Investigating Frugality and Innovation in Japan

TUHH and TokyoTech collaborate with support of Japan Society for the Promotion of Science (JSPS) to investigate relevance of frugal innovations in the context of Japan

Group photo (L2R): R. Tiwari, M. Tsujimoto and C. Herstatt

Group photo (L2R): R. Tiwari, M. Tsujimoto and C. Herstatt at TokyoTech (Tamachi Campus)

The Hamburg University of Technology (TUHH) via its Center for Frugal Innovation at the Institute for Technology and Innovation Management, and the Tokyo Institute of Technology (TokyoTech) via its Department of Technology and Innovation Management at School of Environment and Society (Tamachi Campus), have decided to join hands to conduct joint research to investigate the phenomenon of frugal innovation in the Japanese context. At first, a preliminary research is being conducted with support from JSPS (Japan Society for the Promotion of Science) to generate initial impressions and take stock of the status-quo of frugal innovations in Japan. A mid-term objective is to conduct comparative studies between Germany and Japan with the objective of enabling mutual learnings.

Frugal innovations, originally thought to be directed primarily at resource-constrained customers in the countries of the economically developing world, are increasingly gaining relevance also in the context of industrialized nations. Recent stucropped-CFI_Signet_E_CMYK_print1.jpgdies at Center for Frugal Innovation, suggest that frugal products and services, as enablers of “affordable excellence”, are set to play an increasingly crucial role in ensuring long-term competitiveness of domestic firms in the unsaturated, growing economies of the “global south” as well as in home markets of the developed countries.

A tendency to frugality is manifested, for example, in the increasing acceptance of “share economy” and desire of many consumers/users to avoid unnecessary complexity. Drivers of frugality – apart from obvious factors such as financial constraints – also include demographic developments and environmental concerns. These developments are leading many presently well-off customers to opt for products that are focused on core functions and can substantially reduce costs (especially the total cost of ownership/usage) while continuing to ensure high quality.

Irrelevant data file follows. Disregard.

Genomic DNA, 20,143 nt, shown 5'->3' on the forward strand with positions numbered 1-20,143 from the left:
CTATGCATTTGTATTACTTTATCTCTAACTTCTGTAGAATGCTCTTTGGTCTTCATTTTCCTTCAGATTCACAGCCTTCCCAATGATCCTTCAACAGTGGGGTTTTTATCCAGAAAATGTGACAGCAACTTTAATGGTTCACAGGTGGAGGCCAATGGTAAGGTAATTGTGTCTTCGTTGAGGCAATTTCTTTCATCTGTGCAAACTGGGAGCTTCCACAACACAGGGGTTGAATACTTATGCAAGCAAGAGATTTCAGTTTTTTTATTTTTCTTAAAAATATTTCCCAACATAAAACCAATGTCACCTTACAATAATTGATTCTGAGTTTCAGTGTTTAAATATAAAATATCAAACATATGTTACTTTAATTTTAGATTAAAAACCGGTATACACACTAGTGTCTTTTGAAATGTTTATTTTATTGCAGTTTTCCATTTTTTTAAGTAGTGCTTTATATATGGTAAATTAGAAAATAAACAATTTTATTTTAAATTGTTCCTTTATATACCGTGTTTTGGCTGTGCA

Such trends have been identified in Germany and other European nations. Germany’s Federal Ministry of Education and Research (BMBF) and the European Com20160508_164048mission have therefore recently started initiatives that support studies to investigate mid-to-long term implications of this trend. However, so far little research has been done on frugal innovations in the Japanese context, even though Japan as a key global player and known for developing high-quality, cost-effective solutions in a resource-constrained environment would, prima facie, seem to be an ideal case for a “lead market” for frugal innovations.

The current research is being generously supported by JSPS. On invitation of Associate Professor Masaharu TLogo of TokyoTechsujimoto of TokyoTech, Prof. Dr. Cornelius Herstatt and Dr. Rajnish Tiwari of TUHH are conducting  field visits of 4-weeks duration each (with overlap total 6 weeks), in Japan to carry out case studies and interview relevant stakeholders. While Prof. Herstatt has returned to Germany upon completion of his research, Dr. Tiwari will be in Japan till mid-May to carry forward the research. Prof. Herstatt has been awarded a fellowship within the short-term invitation research program by JSPS, while Dr. Tiwari has received a short-term Postdoctoral Fellowship for Overseas Researchers.

This research follows on a feasibility study that Dr. Tiwari had conducted in February/March 2015 while being hosted at the laboratory of Prof. Shuzo Fujimura of TokyoTech. At that time Prof. Herstatt and Dr. Tiwari had also conducted a seminar on “Advanced MOT Research”, which included familiarizing Master-level and Ph.D. students of TokyoTech with the concept of frugal innovation; apart from dealing with issues of methodologies of quanitative and qualitative research and with intercultural management. Prof. Tsujimoto was a visiting professor at TIM/TUHH in Winter term 2014/15 and at that time also delivered a guest talk on “Japanese Business Culture and Social System Design Competition” in a course of Dr. Rajnish Tiwari on “Intercultural Management and Communication“. These are just a few examples of past collaboration between TUHH and TokyoTech. The present research, thus, marks a continuation of the long-term collaboration between the two institutions in a broad range of innovation research that also includes “silver age”.

The results of the research shall be published in relevant mediums and also be made available to the interested public-at-large. The research team is thankful to JSPS (especially its Bonn Office), as well as to German Academic Exchange Service (DAAD), as the coordinating agency for these fellowships, for supporting this research and cementing German-Japanse collaboration in academic research.

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